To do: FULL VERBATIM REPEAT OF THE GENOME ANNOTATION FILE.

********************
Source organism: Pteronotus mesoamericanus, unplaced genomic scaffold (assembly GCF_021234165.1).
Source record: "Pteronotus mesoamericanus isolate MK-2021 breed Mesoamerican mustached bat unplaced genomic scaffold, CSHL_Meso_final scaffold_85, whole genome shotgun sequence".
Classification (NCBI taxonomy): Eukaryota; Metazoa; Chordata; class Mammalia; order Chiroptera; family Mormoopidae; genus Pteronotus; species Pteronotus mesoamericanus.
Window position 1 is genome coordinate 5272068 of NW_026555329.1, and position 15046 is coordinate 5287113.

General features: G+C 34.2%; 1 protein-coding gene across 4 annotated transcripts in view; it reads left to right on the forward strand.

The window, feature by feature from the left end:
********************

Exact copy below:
Source organism: Pteronotus mesoamericanus, unplaced genomic scaffold (assembly GCF_021234165.1).
Source record: "Pteronotus mesoamericanus isolate MK-2021 breed Mesoamerican mustached bat unplaced genomic scaffold, CSHL_Meso_final scaffold_85, whole genome shotgun sequence".
Classification (NCBI taxonomy): Eukaryota; Metazoa; Chordata; class Mammalia; order Chiroptera; family Mormoopidae; genus Pteronotus; species Pteronotus mesoamericanus.
Window position 1 is genome coordinate 5272068 of NW_026555329.1, and position 15046 is coordinate 5287113.

General features: G+C 34.2%; 1 protein-coding gene across 4 annotated transcripts in view; it reads left to right on the forward strand.

The window, feature by feature from the left end: